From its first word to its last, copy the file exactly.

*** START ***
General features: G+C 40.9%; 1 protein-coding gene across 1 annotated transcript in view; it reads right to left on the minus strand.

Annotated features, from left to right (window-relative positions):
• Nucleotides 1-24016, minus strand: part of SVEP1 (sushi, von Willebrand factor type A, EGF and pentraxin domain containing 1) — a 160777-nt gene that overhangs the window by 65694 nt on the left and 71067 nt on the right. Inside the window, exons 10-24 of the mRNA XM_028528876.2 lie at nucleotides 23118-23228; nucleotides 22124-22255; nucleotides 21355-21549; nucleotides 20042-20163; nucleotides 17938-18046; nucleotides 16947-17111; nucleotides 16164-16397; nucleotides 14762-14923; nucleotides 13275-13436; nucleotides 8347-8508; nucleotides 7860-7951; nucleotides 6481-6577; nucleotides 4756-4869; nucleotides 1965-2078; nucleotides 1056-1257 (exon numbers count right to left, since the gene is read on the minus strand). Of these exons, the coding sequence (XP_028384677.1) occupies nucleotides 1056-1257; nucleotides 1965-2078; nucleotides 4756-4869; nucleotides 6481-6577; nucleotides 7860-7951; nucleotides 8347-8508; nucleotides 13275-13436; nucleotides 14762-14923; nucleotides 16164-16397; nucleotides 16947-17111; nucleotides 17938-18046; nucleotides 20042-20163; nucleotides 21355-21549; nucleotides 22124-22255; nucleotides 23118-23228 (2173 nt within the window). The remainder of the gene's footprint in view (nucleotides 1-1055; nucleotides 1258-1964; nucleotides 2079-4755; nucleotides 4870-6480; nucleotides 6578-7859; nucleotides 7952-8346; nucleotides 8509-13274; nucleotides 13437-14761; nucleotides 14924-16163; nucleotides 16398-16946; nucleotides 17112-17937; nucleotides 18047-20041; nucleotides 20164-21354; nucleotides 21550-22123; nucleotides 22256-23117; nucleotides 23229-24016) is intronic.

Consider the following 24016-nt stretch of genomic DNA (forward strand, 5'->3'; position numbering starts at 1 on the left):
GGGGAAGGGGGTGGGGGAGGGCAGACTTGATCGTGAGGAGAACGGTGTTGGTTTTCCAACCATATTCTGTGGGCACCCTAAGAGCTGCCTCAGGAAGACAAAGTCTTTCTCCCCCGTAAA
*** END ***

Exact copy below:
General features: G+C 40.9%; 1 protein-coding gene across 1 annotated transcript in view; it reads right to left on the minus strand.

Annotated features, from left to right (window-relative positions):
• Nucleotides 1-24016, minus strand: part of SVEP1 (sushi, von Willebrand factor type A, EGF and pentraxin domain containing 1) — a 160777-nt gene that overhangs the window by 65694 nt on the left and 71067 nt on the right. Inside the window, exons 10-24 of the mRNA XM_028528876.2 lie at nucleotides 23118-23228; nucleotides 22124-22255; nucleotides 21355-21549; nucleotides 20042-20163; nucleotides 17938-18046; nucleotides 16947-17111; nucleotides 16164-16397; nucleotides 14762-14923; nucleotides 13275-13436; nucleotides 8347-8508; nucleotides 7860-7951; nucleotides 6481-6577; nucleotides 4756-4869; nucleotides 1965-2078; nucleotides 1056-1257 (exon numbers count right to left, since the gene is read on the minus strand). Of these exons, the coding sequence (XP_028384677.1) occupies nucleotides 1056-1257; nucleotides 1965-2078; nucleotides 4756-4869; nucleotides 6481-6577; nucleotides 7860-7951; nucleotides 8347-8508; nucleotides 13275-13436; nucleotides 14762-14923; nucleotides 16164-16397; nucleotides 16947-17111; nucleotides 17938-18046; nucleotides 20042-20163; nucleotides 21355-21549; nucleotides 22124-22255; nucleotides 23118-23228 (2173 nt within the window). The remainder of the gene's footprint in view (nucleotides 1-1055; nucleotides 1258-1964; nucleotides 2079-4755; nucleotides 4870-6480; nucleotides 6578-7859; nucleotides 7952-8346; nucleotides 8509-13274; nucleotides 13437-14761; nucleotides 14924-16163; nucleotides 16398-16946; nucleotides 17112-17937; nucleotides 18047-20041; nucleotides 20164-21354; nucleotides 21550-22123; nucleotides 22256-23117; nucleotides 23229-24016) is intronic.

Consider the following 24016-nt stretch of genomic DNA (forward strand, 5'->3'; position numbering starts at 1 on the left):
GGGGAAGGGGGTGGGGGAGGGCAGACTTGATCGTGAGGAGAACGGTGTTGGTTTTCCAACCATATTCTGTGGGCACCCTAAGAGCTGCCTCAGGAAGACAAAGTCTTTCTCCCCCGTAAA